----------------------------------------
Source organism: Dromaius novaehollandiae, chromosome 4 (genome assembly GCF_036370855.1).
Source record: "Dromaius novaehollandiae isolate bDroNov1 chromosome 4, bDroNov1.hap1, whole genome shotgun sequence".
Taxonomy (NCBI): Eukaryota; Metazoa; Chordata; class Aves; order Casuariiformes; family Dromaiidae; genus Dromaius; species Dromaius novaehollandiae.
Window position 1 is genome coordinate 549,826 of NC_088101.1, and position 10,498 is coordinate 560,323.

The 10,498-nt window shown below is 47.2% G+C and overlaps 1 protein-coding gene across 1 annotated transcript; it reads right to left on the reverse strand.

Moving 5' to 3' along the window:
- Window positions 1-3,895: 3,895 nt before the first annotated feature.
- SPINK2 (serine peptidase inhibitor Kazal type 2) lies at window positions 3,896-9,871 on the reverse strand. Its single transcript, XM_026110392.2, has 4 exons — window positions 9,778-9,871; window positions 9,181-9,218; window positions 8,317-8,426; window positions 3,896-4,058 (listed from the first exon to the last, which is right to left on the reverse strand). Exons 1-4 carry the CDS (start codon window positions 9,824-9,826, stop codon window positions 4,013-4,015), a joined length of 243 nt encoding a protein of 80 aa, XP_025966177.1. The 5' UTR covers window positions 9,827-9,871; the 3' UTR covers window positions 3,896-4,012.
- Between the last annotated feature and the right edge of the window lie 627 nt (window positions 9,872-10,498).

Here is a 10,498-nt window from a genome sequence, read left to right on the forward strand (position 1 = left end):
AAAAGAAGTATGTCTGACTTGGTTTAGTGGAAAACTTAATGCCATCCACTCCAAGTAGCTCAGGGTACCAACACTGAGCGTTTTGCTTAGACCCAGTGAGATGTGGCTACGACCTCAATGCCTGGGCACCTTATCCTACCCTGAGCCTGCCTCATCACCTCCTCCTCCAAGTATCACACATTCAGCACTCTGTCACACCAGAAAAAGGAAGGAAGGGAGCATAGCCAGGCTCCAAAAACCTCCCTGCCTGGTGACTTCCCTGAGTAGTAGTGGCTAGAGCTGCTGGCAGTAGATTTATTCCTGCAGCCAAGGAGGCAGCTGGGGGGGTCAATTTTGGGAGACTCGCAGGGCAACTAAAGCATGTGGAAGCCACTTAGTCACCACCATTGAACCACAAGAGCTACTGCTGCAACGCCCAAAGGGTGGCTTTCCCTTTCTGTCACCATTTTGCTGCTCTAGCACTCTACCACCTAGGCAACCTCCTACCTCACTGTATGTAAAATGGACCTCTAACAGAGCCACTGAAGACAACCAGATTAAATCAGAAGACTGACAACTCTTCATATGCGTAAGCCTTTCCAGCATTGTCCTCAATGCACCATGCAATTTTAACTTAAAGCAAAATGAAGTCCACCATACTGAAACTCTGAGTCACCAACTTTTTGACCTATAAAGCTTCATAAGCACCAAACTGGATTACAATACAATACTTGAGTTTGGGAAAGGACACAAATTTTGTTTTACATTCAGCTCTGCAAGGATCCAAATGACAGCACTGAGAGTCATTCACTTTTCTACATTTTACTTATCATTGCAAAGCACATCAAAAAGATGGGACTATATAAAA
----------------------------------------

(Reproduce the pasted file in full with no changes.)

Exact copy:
Source organism: Dromaius novaehollandiae, chromosome 4 (genome assembly GCF_036370855.1).
Source record: "Dromaius novaehollandiae isolate bDroNov1 chromosome 4, bDroNov1.hap1, whole genome shotgun sequence".
Taxonomy (NCBI): Eukaryota; Metazoa; Chordata; class Aves; order Casuariiformes; family Dromaiidae; genus Dromaius; species Dromaius novaehollandiae.
Window position 1 is genome coordinate 549,826 of NC_088101.1, and position 10,498 is coordinate 560,323.

The 10,498-nt window shown below is 47.2% G+C and overlaps 1 protein-coding gene across 1 annotated transcript; it reads right to left on the reverse strand.

Moving 5' to 3' along the window:
- Window positions 1-3,895: 3,895 nt before the first annotated feature.
- SPINK2 (serine peptidase inhibitor Kazal type 2) lies at window positions 3,896-9,871 on the reverse strand. Its single transcript, XM_026110392.2, has 4 exons — window positions 9,778-9,871; window positions 9,181-9,218; window positions 8,317-8,426; window positions 3,896-4,058 (listed from the first exon to the last, which is right to left on the reverse strand). Exons 1-4 carry the CDS (start codon window positions 9,824-9,826, stop codon window positions 4,013-4,015), a joined length of 243 nt encoding a protein of 80 aa, XP_025966177.1. The 5' UTR covers window positions 9,827-9,871; the 3' UTR covers window positions 3,896-4,012.
- Between the last annotated feature and the right edge of the window lie 627 nt (window positions 9,872-10,498).

Here is a 10,498-nt window from a genome sequence, read left to right on the forward strand (position 1 = left end):
AAAAGAAGTATGTCTGACTTGGTTTAGTGGAAAACTTAATGCCATCCACTCCAAGTAGCTCAGGGTACCAACACTGAGCGTTTTGCTTAGACCCAGTGAGATGTGGCTACGACCTCAATGCCTGGGCACCTTATCCTACCCTGAGCCTGCCTCATCACCTCCTCCTCCAAGTATCACACATTCAGCACTCTGTCACACCAGAAAAAGGAAGGAAGGGAGCATAGCCAGGCTCCAAAAACCTCCCTGCCTGGTGACTTCCCTGAGTAGTAGTGGCTAGAGCTGCTGGCAGTAGATTTATTCCTGCAGCCAAGGAGGCAGCTGGGGGGGTCAATTTTGGGAGACTCGCAGGGCAACTAAAGCATGTGGAAGCCACTTAGTCACCACCATTGAACCACAAGAGCTACTGCTGCAACGCCCAAAGGGTGGCTTTCCCTTTCTGTCACCATTTTGCTGCTCTAGCACTCTACCACCTAGGCAACCTCCTACCTCACTGTATGTAAAATGGACCTCTAACAGAGCCACTGAAGACAACCAGATTAAATCAGAAGACTGACAACTCTTCATATGCGTAAGCCTTTCCAGCATTGTCCTCAATGCACCATGCAATTTTAACTTAAAGCAAAATGAAGTCCACCATACTGAAACTCTGAGTCACCAACTTTTTGACCTATAAAGCTTCATAAGCACCAAACTGGATTACAATACAATACTTGAGTTTGGGAAAGGACACAAATTTTGTTTTACATTCAGCTCTGCAAGGATCCAAATGACAGCACTGAGAGTCATTCACTTTTCTACATTTTACTTATCATTGCAAAGCACATCAAAAAGATGGGACTATATAAAA